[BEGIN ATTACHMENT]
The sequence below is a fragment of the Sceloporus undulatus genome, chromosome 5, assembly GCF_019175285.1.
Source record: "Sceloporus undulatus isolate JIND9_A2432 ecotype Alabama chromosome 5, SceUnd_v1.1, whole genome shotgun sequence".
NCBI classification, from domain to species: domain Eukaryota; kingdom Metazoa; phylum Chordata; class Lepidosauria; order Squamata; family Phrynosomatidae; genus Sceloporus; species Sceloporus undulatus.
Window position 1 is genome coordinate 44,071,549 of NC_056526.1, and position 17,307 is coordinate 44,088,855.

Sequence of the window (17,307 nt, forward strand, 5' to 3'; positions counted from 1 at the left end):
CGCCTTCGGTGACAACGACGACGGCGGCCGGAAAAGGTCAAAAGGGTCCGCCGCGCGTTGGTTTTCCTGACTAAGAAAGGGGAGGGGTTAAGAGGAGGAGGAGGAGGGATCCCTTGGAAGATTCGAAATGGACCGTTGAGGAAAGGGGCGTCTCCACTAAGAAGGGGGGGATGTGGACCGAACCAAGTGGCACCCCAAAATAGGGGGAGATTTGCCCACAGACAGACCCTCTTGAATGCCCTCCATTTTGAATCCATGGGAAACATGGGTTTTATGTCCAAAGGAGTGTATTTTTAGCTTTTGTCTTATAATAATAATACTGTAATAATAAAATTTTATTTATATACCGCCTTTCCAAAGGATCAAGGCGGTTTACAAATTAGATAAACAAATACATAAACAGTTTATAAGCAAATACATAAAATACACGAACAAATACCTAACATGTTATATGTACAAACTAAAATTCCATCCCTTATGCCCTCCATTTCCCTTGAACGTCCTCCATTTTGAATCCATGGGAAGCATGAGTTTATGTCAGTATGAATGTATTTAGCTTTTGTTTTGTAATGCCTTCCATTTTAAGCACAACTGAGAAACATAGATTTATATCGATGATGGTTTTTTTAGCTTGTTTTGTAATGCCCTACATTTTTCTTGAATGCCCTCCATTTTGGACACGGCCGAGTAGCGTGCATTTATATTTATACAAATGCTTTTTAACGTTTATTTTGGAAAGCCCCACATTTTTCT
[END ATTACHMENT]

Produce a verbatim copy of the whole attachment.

The sequence below is a fragment of the Sceloporus undulatus genome, chromosome 5, assembly GCF_019175285.1.
Source record: "Sceloporus undulatus isolate JIND9_A2432 ecotype Alabama chromosome 5, SceUnd_v1.1, whole genome shotgun sequence".
NCBI classification, from domain to species: domain Eukaryota; kingdom Metazoa; phylum Chordata; class Lepidosauria; order Squamata; family Phrynosomatidae; genus Sceloporus; species Sceloporus undulatus.
Window position 1 is genome coordinate 44,071,549 of NC_056526.1, and position 17,307 is coordinate 44,088,855.

Sequence of the window (17,307 nt, forward strand, 5' to 3'; positions counted from 1 at the left end):
CGCCTTCGGTGACAACGACGACGGCGGCCGGAAAAGGTCAAAAGGGTCCGCCGCGCGTTGGTTTTCCTGACTAAGAAAGGGGAGGGGTTAAGAGGAGGAGGAGGAGGGATCCCTTGGAAGATTCGAAATGGACCGTTGAGGAAAGGGGCGTCTCCACTAAGAAGGGGGGGATGTGGACCGAACCAAGTGGCACCCCAAAATAGGGGGAGATTTGCCCACAGACAGACCCTCTTGAATGCCCTCCATTTTGAATCCATGGGAAACATGGGTTTTATGTCCAAAGGAGTGTATTTTTAGCTTTTGTCTTATAATAATAATACTGTAATAATAAAATTTTATTTATATACCGCCTTTCCAAAGGATCAAGGCGGTTTACAAATTAGATAAACAAATACATAAACAGTTTATAAGCAAATACATAAAATACACGAACAAATACCTAACATGTTATATGTACAAACTAAAATTCCATCCCTTATGCCCTCCATTTCCCTTGAACGTCCTCCATTTTGAATCCATGGGAAGCATGAGTTTATGTCAGTATGAATGTATTTAGCTTTTGTTTTGTAATGCCTTCCATTTTAAGCACAACTGAGAAACATAGATTTATATCGATGATGGTTTTTTTAGCTTGTTTTGTAATGCCCTACATTTTTCTTGAATGCCCTCCATTTTGGACACGGCCGAGTAGCGTGCATTTATATTTATACAAATGCTTTTTAACGTTTATTTTGGAAAGCCCCACATTTTTCT